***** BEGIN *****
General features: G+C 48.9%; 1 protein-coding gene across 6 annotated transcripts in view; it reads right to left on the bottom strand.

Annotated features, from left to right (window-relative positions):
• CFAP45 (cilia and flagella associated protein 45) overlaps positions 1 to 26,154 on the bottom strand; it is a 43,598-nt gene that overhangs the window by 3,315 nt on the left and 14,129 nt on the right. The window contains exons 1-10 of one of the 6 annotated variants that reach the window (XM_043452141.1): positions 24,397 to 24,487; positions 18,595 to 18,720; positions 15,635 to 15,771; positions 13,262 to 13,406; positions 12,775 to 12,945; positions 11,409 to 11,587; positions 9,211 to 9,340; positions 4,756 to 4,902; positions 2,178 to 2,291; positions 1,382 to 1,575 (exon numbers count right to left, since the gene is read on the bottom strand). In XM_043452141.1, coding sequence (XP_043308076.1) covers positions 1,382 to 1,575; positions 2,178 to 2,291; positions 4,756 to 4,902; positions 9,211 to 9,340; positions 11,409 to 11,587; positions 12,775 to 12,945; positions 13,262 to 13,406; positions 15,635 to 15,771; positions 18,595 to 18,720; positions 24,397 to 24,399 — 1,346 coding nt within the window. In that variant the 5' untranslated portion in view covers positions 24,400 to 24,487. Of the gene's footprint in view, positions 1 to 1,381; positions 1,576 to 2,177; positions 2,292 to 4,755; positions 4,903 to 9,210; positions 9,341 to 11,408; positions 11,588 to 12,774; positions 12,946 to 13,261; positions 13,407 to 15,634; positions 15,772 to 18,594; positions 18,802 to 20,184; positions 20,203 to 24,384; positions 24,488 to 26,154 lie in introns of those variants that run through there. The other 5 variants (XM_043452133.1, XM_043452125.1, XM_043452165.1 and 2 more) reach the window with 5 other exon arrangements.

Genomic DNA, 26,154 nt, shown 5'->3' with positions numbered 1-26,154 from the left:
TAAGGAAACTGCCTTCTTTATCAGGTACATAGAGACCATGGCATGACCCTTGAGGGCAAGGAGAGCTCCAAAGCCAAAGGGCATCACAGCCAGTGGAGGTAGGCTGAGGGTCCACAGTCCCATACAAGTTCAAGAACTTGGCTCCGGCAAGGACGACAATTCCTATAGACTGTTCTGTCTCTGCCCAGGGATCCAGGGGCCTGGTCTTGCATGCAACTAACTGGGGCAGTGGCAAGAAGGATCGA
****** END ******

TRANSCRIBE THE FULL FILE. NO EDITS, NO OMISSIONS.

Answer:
General features: G+C 48.9%; 1 protein-coding gene across 6 annotated transcripts in view; it reads right to left on the bottom strand.

Annotated features, from left to right (window-relative positions):
• CFAP45 (cilia and flagella associated protein 45) overlaps positions 1 to 26,154 on the bottom strand; it is a 43,598-nt gene that overhangs the window by 3,315 nt on the left and 14,129 nt on the right. The window contains exons 1-10 of one of the 6 annotated variants that reach the window (XM_043452141.1): positions 24,397 to 24,487; positions 18,595 to 18,720; positions 15,635 to 15,771; positions 13,262 to 13,406; positions 12,775 to 12,945; positions 11,409 to 11,587; positions 9,211 to 9,340; positions 4,756 to 4,902; positions 2,178 to 2,291; positions 1,382 to 1,575 (exon numbers count right to left, since the gene is read on the bottom strand). In XM_043452141.1, coding sequence (XP_043308076.1) covers positions 1,382 to 1,575; positions 2,178 to 2,291; positions 4,756 to 4,902; positions 9,211 to 9,340; positions 11,409 to 11,587; positions 12,775 to 12,945; positions 13,262 to 13,406; positions 15,635 to 15,771; positions 18,595 to 18,720; positions 24,397 to 24,399 — 1,346 coding nt within the window. In that variant the 5' untranslated portion in view covers positions 24,400 to 24,487. Of the gene's footprint in view, positions 1 to 1,381; positions 1,576 to 2,177; positions 2,292 to 4,755; positions 4,903 to 9,210; positions 9,341 to 11,408; positions 11,588 to 12,774; positions 12,946 to 13,261; positions 13,407 to 15,634; positions 15,772 to 18,594; positions 18,802 to 20,184; positions 20,203 to 24,384; positions 24,488 to 26,154 lie in introns of those variants that run through there. The other 5 variants (XM_043452133.1, XM_043452125.1, XM_043452165.1 and 2 more) reach the window with 5 other exon arrangements.

Genomic DNA, 26,154 nt, shown 5'->3' with positions numbered 1-26,154 from the left:
TAAGGAAACTGCCTTCTTTATCAGGTACATAGAGACCATGGCATGACCCTTGAGGGCAAGGAGAGCTCCAAAGCCAAAGGGCATCACAGCCAGTGGAGGTAGGCTGAGGGTCCACAGTCCCATACAAGTTCAAGAACTTGGCTCCGGCAAGGACGACAATTCCTATAGACTGTTCTGTCTCTGCCCAGGGATCCAGGGGCCTGGTCTTGCATGCAACTAACTGGGGCAGTGGCAAGAAGGATCGA